Nigeria, the most populous country in Africa, is also the continent’s largest source of African immigrants to the United States. Further, the United States is the world’s top destination for Nigerians who move abroad. In 2015, the U.S. Census Bureau’s American Community Survey reported that 258,540 Nigerian-born immigrants lived in the United States.

The Nigerian diaspora worldwide is responsible for the largest financial remittances into sub-Saharan Africa, with over $17 billion in 2020 according to World Bank data.

In this article, let’s take a look at Nigerian immigration in the United States, including major population centers for U.S. Nigerian communities.

Nigerians in the United States

In 2016, Nigerians were the 29th largest immigrant group in the United States. As a group, they display some notable characteristics. For example, Nigerian Americans are one of the most educated groups in the U.S. Over 60% of those 25 and older have at least a bachelor’s degree, and 17% of Nigerians in the U.S. hold master’s degrees. More than half are employed in management, business, science, and art professions.

Nigerian immigrants as a group also have higher rates of participation in the labor force, and are more likely to speak English at home than other foreign-born communities.

Hubs for Nigerian immigrants are in Texas, mostly around Houston, as well as in Maryland, the Chicago region, the New York-New Jersey metro area, and Southern California.

Some remarkable members of the Nigerian population in the U.S. include Imelme Umana, president of the Harvard Law Review; Ngozi Okonjo-Iweala, Director-General of the World Trade Organization; and Bennet Omalu, the neuropathologist depicted in the 2015 film “Concussion.” Two of Nigeria’s most esteemed writers, the late Chinua Achebe and Chimamanda Ngozi Adichie, emigrated to the United States, too.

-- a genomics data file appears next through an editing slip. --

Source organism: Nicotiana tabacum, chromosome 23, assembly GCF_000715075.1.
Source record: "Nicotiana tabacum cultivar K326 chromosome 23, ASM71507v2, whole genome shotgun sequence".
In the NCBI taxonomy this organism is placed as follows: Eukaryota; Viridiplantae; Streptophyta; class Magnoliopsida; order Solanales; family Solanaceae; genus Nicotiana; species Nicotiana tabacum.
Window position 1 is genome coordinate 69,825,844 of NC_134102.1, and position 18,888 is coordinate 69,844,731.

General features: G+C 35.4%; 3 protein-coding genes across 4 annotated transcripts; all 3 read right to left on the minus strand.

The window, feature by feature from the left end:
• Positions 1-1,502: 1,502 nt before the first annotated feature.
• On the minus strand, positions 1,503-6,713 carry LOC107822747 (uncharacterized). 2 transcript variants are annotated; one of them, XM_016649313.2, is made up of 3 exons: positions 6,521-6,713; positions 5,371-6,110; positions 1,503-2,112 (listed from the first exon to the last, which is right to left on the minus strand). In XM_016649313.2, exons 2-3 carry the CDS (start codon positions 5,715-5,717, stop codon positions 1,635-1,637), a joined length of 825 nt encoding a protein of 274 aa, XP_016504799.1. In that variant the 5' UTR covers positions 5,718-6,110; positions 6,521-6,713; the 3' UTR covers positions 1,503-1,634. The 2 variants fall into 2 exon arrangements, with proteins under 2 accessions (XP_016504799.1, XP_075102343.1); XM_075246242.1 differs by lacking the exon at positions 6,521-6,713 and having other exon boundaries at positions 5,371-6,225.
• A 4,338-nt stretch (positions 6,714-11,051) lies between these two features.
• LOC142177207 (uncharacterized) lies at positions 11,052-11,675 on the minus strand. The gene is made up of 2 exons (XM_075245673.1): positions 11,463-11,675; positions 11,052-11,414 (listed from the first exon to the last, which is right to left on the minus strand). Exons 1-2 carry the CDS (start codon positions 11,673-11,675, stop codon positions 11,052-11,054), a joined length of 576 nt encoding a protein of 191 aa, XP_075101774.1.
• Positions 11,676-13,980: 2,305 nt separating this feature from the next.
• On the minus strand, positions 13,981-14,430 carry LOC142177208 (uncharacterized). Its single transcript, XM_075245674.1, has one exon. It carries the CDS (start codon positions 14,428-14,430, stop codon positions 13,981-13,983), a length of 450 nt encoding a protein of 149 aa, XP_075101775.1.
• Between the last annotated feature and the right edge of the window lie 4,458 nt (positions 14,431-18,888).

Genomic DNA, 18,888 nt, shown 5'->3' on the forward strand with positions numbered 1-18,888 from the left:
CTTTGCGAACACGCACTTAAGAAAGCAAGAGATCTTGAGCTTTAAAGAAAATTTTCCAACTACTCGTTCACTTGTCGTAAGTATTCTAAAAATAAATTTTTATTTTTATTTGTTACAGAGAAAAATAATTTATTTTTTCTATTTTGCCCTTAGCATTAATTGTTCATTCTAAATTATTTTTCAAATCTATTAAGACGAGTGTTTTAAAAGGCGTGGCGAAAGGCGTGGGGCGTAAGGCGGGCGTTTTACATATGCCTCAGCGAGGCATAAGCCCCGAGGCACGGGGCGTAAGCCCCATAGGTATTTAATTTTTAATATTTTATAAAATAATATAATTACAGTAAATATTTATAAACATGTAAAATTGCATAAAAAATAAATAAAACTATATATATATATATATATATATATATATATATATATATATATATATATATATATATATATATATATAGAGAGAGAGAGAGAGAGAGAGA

A History of Nigeria-to-U.S. Migration

The history of Nigerian immigration to the United States is relatively short.

Nigeria gained independence in 1960. From then on, a trend developed of wealthy Nigerians moving to the U.K. and the U.S. for education, with a smaller number migrating for work opportunities. The 1965 Immigration and Nationality Act made it easier for Africans to enter the U.S., resulting in a spike in Nigerian immigration.

Migration of Nigerians to the United States rose in the 1970s and 1980s, due largely to political upheaval and economic stagnation in Nigeria. The Migration Policy Institute describes how a “well-developed culture of professional migration emerged” as Nigerians began to stay abroad for longer and saw little incentive to return. By 1984, the Nigerian population in the U.S. increased to 10,000.

In more recent years, Nigeria has become one of the fastest growing origin countries for immigrants to the U.S. The number of immigrants from Nigeria to the U.S. increased by 79% from 2010 to 2019. In 2010, there were 219,000 immigrants from Nigeria, a figure that rose to 345,000 by 2017.

Why Do Nigerians Emigrate?

Overall, educational and professional opportunities have driven the history of Nigerian migration to the United States. Rather than through the green card lottery, most have entered with student or professional visas.